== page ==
• Flache d’Europe aimants garde-fous, Flammarion 2019, ISBN 978-2081464582

Other publications[edit]

  • Le cours des choses, 26 poèmes-fleuves pour un EuropA.B.C., drawings by Pierre Alechinsky MEM / Arte Facts, 1989
  • Etreinte, La main courante, 1990
  • Couleurre, éditions du Limon, 1993
  • Vanité que de l'écrire, etchings by Germain Roesz, Lieux-dits, 1994
  • Les noms perdus, des sources aux pertes de la Meuse, drawings by Isabelle Vorle, La main courante, 1996
  • Les noms propres des couleurs, Tarabuste, 1996
  • Le verbe de Luca, dossier Gherasim Luca, revue JAVA, numéro 15, 1996
  • Lire page région, Tarabuste, 1998
  • N'imite jamais le cri du héron, with artistic input from Isabelle Vorle, rencontres, 1998
  • Flux, CD audio SON@RT, 2002
  • Le secret des limbes intercepté, Carnets de Montagne froide, 2003
  • Der Sprachenhausierer, Ithaka verlag, 2003
  • Itinerrance, sites cités citains, Obsidiane, 2004
  • Théorie des noms Textuel, coll. "l'œil du poète", 2006
  • L'Europe en capsaille, Maison de la poésie de Rennes / Al Dante, 2006
  • Schwitters du Nord à la mort, CD audio Hôtel Beury, 2006
  • Notre étrange prison, L'arbre à paroles, coll. « Résidences », 2007
  • L'asconaute dans l'atelier de la natur, in Art is Arp Musée d'art moderne et contemporain of Strasbourg, 2008
  • Le messager d'Aphrodite, Obsidiane, 2009
  • Kurt Schwitters et les arts poétiques, with Isabelle Ewig, "traductions inédites", revue Action poétique, no. 202, 2010,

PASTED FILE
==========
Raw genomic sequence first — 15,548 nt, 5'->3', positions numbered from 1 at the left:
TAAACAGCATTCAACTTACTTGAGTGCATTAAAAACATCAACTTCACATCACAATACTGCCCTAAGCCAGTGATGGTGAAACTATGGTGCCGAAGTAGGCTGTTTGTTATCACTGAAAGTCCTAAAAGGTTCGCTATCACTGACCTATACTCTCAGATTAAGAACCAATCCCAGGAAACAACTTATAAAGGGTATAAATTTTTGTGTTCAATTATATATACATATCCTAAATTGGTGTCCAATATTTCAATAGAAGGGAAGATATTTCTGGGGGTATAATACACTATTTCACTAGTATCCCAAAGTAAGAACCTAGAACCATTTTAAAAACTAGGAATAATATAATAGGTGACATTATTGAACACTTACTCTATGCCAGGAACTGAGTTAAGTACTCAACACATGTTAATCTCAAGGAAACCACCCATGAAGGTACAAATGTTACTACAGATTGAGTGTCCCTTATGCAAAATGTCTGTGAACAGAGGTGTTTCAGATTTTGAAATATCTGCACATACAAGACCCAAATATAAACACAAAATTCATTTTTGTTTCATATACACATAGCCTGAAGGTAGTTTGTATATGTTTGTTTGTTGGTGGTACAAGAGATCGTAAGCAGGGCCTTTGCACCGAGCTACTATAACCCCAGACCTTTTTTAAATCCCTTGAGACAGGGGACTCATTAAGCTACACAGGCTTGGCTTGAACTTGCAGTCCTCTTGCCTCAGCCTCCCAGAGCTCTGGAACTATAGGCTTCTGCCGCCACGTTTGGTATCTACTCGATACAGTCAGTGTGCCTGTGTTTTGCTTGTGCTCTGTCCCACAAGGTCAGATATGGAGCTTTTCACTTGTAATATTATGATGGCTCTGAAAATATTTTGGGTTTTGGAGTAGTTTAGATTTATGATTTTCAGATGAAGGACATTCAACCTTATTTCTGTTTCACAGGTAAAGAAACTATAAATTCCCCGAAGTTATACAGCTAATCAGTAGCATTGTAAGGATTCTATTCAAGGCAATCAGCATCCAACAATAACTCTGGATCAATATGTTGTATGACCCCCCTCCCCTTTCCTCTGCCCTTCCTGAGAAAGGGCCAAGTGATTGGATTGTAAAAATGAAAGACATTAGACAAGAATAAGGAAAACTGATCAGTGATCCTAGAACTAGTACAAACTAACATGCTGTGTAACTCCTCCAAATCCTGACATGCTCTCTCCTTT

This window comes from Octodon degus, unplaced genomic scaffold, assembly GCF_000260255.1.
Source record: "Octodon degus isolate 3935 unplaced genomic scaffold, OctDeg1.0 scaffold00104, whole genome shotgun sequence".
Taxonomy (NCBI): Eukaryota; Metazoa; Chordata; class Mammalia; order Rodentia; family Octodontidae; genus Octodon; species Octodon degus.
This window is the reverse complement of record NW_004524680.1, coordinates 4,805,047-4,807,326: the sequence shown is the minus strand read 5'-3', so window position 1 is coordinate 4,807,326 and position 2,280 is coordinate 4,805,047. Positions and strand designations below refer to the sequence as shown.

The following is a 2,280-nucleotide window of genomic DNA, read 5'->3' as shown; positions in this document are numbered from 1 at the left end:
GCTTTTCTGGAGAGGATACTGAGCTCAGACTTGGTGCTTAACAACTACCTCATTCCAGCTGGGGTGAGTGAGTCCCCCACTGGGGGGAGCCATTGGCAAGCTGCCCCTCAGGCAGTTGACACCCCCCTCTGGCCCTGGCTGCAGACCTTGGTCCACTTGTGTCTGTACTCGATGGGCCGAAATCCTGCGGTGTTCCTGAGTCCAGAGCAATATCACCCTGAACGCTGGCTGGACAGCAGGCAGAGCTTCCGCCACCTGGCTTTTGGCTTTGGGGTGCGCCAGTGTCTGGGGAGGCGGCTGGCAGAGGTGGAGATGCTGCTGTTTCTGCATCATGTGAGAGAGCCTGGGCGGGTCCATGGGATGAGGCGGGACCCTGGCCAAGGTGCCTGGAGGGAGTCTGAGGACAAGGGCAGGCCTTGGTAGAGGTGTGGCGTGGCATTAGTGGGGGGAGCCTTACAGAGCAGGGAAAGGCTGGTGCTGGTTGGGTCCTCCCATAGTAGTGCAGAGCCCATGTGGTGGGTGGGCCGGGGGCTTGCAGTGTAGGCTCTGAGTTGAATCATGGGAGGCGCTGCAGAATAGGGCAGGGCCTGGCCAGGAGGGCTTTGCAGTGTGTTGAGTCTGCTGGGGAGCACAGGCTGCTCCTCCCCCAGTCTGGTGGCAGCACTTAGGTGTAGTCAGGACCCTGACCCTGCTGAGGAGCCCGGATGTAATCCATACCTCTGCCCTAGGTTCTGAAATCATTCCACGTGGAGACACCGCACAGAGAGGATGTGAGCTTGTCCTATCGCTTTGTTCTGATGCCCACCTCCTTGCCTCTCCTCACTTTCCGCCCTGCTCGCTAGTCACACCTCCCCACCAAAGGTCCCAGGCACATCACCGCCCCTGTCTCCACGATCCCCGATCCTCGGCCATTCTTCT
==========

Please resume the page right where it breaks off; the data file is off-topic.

References[edit]

  1. ^ Douglas W. Alden (1995). French Twentieth Century Bibliography. Pennsylvania: Susquehanna University Press. ISBN 978-0945636861.
  2. ^ [1] Patrick Beurard-Valdoye's public recital in Toulouse, on the ENSBA website (accessed 24 June 2019)
  3. ^ Interview with Florence Trocmé (in French) 8/12/2007, available on the Poezibao site [2]
  4. ^ Alexis Pelletier. "note de lecture: patrick beurard-valdoye flache d'europe aimants garde-fous" (in French). paperblog. Retrieved 24 June 2019. review of latest volume
  5. ^ Sidonia Bauer, Pascale Auraix-Jonchière, eds. (2018). Bohémiens und Marginalität / Bohémiens et marginalité: Künstlerische und literarische Darstellungen vom 19. bis 21. Jahrhundert / Représentations littéraires et artistiques du XIXème au XXIème siècles (in de/fr). Frank & Timme GmbH. ISBN 978-3732904990.CS1 maint: uses editors parameter (link) CS1 maint: unrecognized language (link)
  6. ^ Isabelle Ewig, "L'histoire de l'art à l'épreuve des arts poétiques", in Il Particolare, n° 17/18, 2007, p. 138-139.
  7. ^ Patrick Beurard-Valdoye (2019) Cycle des exils (VII) - Flache d’Europe aimants garde-fous, Flammarion ISBN 978-2081464582

Bibliography[edit]

  • Revue Il particolare, 17/18, 2007
  • Revue Faire-Part, 25, 2009

External links[edit]

  • Bibliographie complète publications on art criticism by Patrick Beurard-Valdoye
  • Poezibao (interviews with Florence Trocmé): [3]
  • Sitaudis, (links to texts by/about Beurard-Valdoye) : [4]
  • Hapax (idem): [5]
  • Editions Al Dante (page about the author) : [6]
  • YouTube (some extracts from his recitals): [7]
  • Archives de la critique d'art: [8]